Manuscript illumination was, as in many areas, especially experimental in attempting ambitious lighting effects since the results were not for public display. The development of compositional chiaroscuro received a considerable impetus in northern Europe from the vision of the Nativity of Jesus of Saint Bridget of Sweden, a very popular mystic. She described the infant Jesus as emitting light; depictions increasingly reduced other light sources in the scene to emphasize this effect, and the Nativity remained very commonly treated with chiaroscuro through to the Baroque. Hugo van der Goes and his followers painted many scenes lit only by candle or the divine light from the infant Christ. As with some later painters, in their hands the effect was of stillness and calm rather than the drama with which it would be used during the Baroque.

Strong chiaroscuro became a popular effect during the sixteenth century in Mannerism and Baroque art. Divine light continued to illuminate, often rather inadequately, the compositions of Tintoretto, Veronese, and their many followers. The use of dark subjects dramatically lit by a shaft of light from a single constricted and often unseen source, was a compositional device developed by Ugo da Carpi (c. 1455 – c. 1523), Giovanni Baglione (1566–1643), and Caravaggio (1571–1610), the last of whom was crucial in developing the style of tenebrism, where dramatic chiaroscuro becomes a dominant stylistic device.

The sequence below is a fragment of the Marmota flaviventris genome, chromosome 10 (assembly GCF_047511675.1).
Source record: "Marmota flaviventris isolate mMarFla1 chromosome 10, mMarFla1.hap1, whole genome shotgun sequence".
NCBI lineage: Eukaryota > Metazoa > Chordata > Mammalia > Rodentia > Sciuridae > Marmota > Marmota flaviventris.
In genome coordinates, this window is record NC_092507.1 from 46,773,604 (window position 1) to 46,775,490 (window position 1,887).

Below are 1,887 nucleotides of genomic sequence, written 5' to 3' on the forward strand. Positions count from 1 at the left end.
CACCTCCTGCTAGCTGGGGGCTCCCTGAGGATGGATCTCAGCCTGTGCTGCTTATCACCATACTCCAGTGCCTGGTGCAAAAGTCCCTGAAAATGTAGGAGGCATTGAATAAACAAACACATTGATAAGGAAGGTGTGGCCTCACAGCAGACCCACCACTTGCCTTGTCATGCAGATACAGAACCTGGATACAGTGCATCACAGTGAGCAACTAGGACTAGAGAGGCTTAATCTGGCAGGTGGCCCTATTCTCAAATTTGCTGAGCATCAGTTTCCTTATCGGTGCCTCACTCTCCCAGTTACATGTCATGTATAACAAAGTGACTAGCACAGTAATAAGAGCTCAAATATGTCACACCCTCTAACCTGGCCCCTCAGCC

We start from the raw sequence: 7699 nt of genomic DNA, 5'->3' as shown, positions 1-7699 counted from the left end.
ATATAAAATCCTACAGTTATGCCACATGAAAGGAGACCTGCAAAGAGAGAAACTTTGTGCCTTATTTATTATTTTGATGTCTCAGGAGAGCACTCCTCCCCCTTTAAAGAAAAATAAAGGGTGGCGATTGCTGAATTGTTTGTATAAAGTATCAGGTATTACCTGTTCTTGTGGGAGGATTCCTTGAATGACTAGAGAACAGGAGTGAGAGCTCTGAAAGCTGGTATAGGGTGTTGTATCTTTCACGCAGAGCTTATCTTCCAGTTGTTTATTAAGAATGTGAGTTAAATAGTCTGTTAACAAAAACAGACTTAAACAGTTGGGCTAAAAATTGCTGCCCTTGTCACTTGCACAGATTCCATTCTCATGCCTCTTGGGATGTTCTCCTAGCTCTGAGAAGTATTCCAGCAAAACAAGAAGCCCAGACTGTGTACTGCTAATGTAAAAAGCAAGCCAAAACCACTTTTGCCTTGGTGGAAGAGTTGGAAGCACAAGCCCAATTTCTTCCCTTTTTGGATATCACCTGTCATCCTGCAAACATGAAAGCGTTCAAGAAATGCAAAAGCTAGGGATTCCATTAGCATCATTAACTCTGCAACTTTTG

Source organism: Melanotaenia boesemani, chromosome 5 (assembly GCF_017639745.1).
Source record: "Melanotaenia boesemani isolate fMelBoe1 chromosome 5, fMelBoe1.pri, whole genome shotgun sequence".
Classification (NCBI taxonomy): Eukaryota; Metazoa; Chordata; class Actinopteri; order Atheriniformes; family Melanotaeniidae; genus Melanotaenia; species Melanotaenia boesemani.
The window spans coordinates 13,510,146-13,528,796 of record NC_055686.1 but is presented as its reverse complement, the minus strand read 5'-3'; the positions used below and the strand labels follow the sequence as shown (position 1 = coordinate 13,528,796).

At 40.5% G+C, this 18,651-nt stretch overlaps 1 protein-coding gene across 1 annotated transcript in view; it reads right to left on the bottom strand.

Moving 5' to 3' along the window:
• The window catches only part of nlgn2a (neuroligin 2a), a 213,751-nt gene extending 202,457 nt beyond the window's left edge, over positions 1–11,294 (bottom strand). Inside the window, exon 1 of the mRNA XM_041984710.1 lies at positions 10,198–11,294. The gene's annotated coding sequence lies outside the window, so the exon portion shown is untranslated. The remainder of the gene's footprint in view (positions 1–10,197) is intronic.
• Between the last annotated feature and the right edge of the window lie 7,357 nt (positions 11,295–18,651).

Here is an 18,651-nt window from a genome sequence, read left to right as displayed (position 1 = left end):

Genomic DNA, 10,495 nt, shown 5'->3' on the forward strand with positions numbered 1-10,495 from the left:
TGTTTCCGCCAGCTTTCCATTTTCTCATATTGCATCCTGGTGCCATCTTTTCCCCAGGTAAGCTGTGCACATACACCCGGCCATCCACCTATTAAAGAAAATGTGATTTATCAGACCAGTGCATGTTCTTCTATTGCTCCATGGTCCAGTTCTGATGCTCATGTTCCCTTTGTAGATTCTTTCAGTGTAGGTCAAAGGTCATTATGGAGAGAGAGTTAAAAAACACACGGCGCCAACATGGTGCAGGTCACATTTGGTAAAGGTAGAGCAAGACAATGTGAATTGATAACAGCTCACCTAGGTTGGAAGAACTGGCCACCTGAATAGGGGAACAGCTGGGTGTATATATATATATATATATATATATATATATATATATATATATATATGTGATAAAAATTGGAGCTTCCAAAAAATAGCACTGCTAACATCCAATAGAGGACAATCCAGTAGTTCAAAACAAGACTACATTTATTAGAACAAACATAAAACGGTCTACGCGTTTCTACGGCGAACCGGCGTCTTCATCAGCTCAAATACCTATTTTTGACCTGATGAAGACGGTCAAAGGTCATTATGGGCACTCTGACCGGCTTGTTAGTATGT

Baroque Age
Conversely, we speak of tenebrism when light parts immediately rub shoulders with very dark parts without degradation, creating effects of contrasts, and the shadow dominates the whole picture. This is particularly the case in the work of Caravaggio, who will develop the practice in the early xvii th century. The systematization of the most accentuated chiaroscuro has a meaning in Caravaggio’s painting: the terrestrial world is plunged into darkness, in ignorance, while the divine intrusion is signaled by the light on a significant action. This process makes it possible to increase the dramatic tension, to freeze the attitudes at a precise moment, to give the illusion of relief with a strongly marked volume – which testifies to the know-how of the artist.